Learn more about the readings, music, and worship-service planning helps for the Second Sunday after Pentecost (June 3, 2018).
Season & Preparations
The first half of the Church Year is filled with feasts and festivals and special seasons of fasting and rejoicing (from Advent to Pentecost). The second half of the Church Year is comprised of a steadier rhythm. The season of Pentecost is a time of consistency in the Church Year. In some traditions, it is known as “ordinary time.”
Green is the color for the season of Pentecost. Green evokes a sense of growth and life. The season of Pentecost is a time for the church to deepen its roots, to be watered and bask in the sunlight, to let God provide the growth.
The Sundays after Pentecost are kept track of using a numbering system called “propers.” These stretch from 3 to 29. Due to the fluctuating date of Easter, the Second Sunday after Pentecost can begin with Proper 3 or with later propers. In 2018, we begin with Proper 4. Be sure to note this as you make use of various resources.
Readings & Theme
The Second Sunday after Pentecost begins a steady march through the Gospel of Mark. While Mark 1 was covered earlier in the year, mainly in the season of Epiphany, we pick up today in chapters 2 and 3. The lectionary gives you the option of stopping at the end of chapter 2, but I recommend including the first six verses of chapter 3. Both sections of Mark’s Gospel relate to the Sabbath Day. In the first section, the Pharisees question Jesus as to why His disciples are plucking heads of grain on the Sabbath. Jesus’ response is to point them to David, who had done something similar. Jesus shares this phrase: “The Sabbath was made for man, not man for the Sabbath. So the Son of Man is lord even of the Sabbath” (2:27–28).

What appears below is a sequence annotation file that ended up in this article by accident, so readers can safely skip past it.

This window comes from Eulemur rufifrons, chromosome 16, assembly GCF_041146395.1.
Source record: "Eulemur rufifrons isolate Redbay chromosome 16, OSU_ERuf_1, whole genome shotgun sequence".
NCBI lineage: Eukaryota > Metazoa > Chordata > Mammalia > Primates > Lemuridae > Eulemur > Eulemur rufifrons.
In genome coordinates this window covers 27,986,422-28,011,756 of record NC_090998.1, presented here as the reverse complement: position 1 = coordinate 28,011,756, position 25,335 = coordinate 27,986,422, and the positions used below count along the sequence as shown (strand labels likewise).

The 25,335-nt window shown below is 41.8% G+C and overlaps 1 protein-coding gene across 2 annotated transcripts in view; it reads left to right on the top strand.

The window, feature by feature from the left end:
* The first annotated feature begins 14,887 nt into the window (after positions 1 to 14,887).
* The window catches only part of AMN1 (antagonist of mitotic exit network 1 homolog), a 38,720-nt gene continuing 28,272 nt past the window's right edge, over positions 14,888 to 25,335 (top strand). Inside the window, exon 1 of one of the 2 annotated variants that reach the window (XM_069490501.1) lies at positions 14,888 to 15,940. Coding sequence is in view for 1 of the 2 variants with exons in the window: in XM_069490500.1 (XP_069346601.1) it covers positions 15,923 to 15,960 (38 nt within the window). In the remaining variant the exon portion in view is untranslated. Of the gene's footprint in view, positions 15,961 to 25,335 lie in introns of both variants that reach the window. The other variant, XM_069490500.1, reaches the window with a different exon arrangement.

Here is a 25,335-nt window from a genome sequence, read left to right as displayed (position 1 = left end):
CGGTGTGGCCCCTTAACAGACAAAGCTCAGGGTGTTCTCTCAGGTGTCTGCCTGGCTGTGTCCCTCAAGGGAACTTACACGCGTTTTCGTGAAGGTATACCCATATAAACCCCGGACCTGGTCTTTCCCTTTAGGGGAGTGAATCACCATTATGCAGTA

In chapter 3, Jesus then shows that He is indeed Lord of the Sabbath by healing a man with a withered hand. I suggest including this section because it highlights the tension in Mark’s Gospel. After Jesus heals the man, Mark writes, “The Pharisees went out and immediately held counsel with the Herodians against him, how to destroy him” (v. 6). Jesus’ conflict with the Pharisees begins early in Mark’s Gospel, and they already have His death in mind.
The Old Testament Reading, from Deuteronomy 5, pairs with the Gospel for the day. It is one of the two recordings of the Ten Commandments. Notice in this section that the instruction to keep the Sabbath is grounded in God’s saving work of delivering the Israelites out of slavery in Egypt. The Israelites are instructed to rest once a week on the Sabbath day, and moreover to make sure they allow their children, servants, animals, and guests to rest as well. They are not to be so harsh as the Egyptians were, but are to offer rest to others and take rest for themselves.
The Epistle for the next six weeks will come from the Book of 2 Corinthians. We start in chapter 4, where Paul reminds the church at Corinth, “For what we proclaim is not ourselves, but Jesus Christ as Lord” (v. 5). This is an excellent reminder for all people proclaiming God’s Word. We do not proclaim ourselves, our own glory, or our own stories. We proclaim Jesus as Lord, His glory, and His story into which He has so graciously adopted us and made us partakers in His narrative of death and resurrection.
Hymns & Music
The Hymn of the Day for Pentecost 2 is “O Day of Rest and Gladness” (LSB 906), which draws on the Sabbath themes from the Scripture readings.
Consider also “When Peace, like a River” (LSB 763), which likewise draws on Sabbath themes of peace and rest. It also draws on the theme of hope in the midst of trials and sorrows, which are highlighted in the Epistle.
During the Distribution of the Lord’s Supper, I recommend using “Lord Jesus Christ, You Have Prepared” (LSB 622), which contains these lines in stanza one:
As weary souls, with sin oppressed,
We come to You for needed rest,
For comfort, and for pardon.
Few words can better remind people that Jesus is our Sabbath rest.
Additional Resources for Worship & Study
As you work through Mark’s Gospel in this Pentecost season, I highly recommend using James Voelz’s Concordia Commentary: Mark 1:1–8:26.
Though the Old Testament Reading only gives one of the Ten Commandments, consider using the Arch Book The Ten Commandments as a resource for children.
Looking for additional information on planning for the Second Sunday after Pentecost? Download our planning sheet to help you get started!
Scripture quotations are from the ESV® Bible (The Holy Bible, English Standard Version®), copyright © 2001 by Crossway, a publishing ministry of Good News Publishers. Used by permission. All rights reserved.
Quotations marked LSB are from Lutheran Service Book, copyright © 2006 Concordia Publishing House. All rights reserved.